p. 500 Book II.
In this manner, he of whom we have spoken continued to rush headlong towards that destruction which awaits the enemies of God; and once more, with a fatal emulation of their example whose ruin he had himself witnessed as the consequence of their impious conduct, he re-kindled the persecution of the Christians, like a long-extinguished fire, and fanned the unhallowed flame to a fiercer height than any who had gone before him.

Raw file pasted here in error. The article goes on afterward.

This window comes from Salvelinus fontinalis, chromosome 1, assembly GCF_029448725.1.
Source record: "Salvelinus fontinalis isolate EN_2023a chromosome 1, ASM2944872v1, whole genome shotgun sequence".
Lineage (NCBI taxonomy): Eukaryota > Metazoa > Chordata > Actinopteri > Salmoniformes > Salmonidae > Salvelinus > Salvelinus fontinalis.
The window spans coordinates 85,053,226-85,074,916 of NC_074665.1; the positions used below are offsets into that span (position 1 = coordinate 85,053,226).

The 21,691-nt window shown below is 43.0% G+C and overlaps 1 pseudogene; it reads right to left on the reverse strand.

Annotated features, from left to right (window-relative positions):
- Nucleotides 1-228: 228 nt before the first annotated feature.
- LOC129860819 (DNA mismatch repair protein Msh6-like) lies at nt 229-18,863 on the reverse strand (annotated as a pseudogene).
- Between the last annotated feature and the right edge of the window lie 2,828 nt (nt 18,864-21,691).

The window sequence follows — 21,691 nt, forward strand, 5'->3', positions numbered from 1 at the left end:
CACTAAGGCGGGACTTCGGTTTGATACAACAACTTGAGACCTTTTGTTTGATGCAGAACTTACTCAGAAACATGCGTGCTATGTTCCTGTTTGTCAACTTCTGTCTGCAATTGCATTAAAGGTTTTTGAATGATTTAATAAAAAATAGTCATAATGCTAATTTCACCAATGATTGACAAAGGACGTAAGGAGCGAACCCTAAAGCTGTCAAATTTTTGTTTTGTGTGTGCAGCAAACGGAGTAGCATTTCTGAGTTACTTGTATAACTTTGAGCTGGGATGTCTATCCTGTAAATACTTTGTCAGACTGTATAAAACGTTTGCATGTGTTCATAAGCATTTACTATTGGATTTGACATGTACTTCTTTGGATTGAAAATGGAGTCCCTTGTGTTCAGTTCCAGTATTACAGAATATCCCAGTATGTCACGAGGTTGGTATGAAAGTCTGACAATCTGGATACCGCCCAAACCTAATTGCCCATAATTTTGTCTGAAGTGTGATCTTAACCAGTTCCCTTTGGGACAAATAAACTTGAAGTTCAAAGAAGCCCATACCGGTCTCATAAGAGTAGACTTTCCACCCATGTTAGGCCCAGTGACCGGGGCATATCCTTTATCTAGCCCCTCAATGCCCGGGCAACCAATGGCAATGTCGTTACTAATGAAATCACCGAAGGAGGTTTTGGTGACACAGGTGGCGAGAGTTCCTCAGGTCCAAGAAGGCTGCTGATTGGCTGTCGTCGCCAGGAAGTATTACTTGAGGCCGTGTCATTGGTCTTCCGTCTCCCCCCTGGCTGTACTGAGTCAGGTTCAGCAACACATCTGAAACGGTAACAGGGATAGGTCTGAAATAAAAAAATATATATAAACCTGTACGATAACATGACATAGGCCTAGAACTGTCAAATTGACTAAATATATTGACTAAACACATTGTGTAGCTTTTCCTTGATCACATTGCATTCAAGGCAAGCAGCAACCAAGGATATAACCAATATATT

At first, indeed, though breathing fury and threatenings against God, like some savage beast of prey, or some crooked and wriggling serpent, he dared not, from fear of Constantine, openly level his attacks against the churches of God subject to his dominion; but dissembled the virulence of his malice, and endeavored by secret and limited measures to compass the death of the bishops, the most eminent of whom he found means to remove, through charges laid against them by the governors of the several provinces. And the manner in which they suffered had in it something strange, and hitherto unheard of. At all events, the barbarities perpetrated at Amasia of Pontus surpassed every known excess of cruelty.
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